My tent is the one on the left. Not self supporting, needs to be staked out. The wood deck prevented me from using tent stakes. The deck was wood planks, I jammed twigs in between the planks to use as tent stake substitutes. Took a lot of time but it worked. This was a state park hike-in site in a mangrove in Florida Keys.


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Old 05-20-21, 12:50 AM
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I've done some of the things mentioned here.

The yellow blob on the left is my gortex bivy. It has a mosquito mesh and uses a single hoop pole over the head if desired.
We camped here as we rolled in at 12:30 am off the side of the road. My friend had a hammock and we rode a long way looking for a situation where he could hang it.
I like it for definite sunny camping like a Gulf Island trip in July/August.






I used a larger tarp and smaller tent inner for this trip. My plan was to keep the bike under the tarp so I could see it at night. An alternative to a larger tent to bring the bike into.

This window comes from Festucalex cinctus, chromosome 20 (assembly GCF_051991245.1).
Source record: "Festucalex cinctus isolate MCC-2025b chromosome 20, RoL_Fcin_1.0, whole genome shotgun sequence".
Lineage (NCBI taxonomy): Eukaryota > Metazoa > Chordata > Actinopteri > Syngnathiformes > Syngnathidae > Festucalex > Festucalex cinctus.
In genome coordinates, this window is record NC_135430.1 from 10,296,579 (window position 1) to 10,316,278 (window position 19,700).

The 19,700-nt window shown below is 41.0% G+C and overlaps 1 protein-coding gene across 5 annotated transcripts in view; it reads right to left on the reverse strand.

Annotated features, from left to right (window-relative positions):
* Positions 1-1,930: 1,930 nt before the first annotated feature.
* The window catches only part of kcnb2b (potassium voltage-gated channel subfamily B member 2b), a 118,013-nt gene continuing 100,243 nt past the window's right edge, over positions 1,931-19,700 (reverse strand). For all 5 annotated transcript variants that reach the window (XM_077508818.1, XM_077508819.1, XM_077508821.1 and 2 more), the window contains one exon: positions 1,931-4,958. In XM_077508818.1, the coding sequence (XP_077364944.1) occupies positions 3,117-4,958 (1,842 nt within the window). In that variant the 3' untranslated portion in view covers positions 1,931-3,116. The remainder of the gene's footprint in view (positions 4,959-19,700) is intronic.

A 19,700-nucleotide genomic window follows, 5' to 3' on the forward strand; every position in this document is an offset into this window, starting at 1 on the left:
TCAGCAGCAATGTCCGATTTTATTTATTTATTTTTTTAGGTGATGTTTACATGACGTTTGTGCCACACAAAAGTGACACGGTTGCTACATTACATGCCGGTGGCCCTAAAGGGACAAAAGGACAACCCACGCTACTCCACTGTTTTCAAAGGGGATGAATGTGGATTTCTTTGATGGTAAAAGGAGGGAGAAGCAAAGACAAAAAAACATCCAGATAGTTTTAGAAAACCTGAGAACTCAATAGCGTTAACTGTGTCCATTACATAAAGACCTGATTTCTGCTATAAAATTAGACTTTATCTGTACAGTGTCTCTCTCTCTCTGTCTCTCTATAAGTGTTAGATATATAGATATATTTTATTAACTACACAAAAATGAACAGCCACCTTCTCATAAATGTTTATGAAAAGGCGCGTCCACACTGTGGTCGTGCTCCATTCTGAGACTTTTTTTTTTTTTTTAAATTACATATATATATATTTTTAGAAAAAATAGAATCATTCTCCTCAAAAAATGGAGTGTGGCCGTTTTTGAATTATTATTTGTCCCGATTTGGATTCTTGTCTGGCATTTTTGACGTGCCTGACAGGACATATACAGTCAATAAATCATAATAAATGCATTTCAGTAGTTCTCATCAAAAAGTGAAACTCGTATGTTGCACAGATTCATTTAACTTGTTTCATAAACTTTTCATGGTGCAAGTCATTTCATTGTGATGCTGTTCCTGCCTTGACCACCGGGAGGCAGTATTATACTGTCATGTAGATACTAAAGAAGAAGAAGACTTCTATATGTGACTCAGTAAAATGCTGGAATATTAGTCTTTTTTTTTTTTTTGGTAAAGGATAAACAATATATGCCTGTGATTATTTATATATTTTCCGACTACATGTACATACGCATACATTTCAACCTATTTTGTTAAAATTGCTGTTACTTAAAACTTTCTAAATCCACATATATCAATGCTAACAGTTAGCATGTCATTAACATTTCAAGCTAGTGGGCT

My current 1 man tent. Just over 2lb's and packs fairly small so if I need a fly and bivy this wins out.



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Old 05-20-21, 05:09 AM
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As far as pitching tents on concrete or other hard surfaces... Often there is a way to improvise something like cords to legs of picnic tables, poles, or off the edge of the concrete. If the surface is a wood deck there are often spaces between the boards that allow for cords with twigs underneath.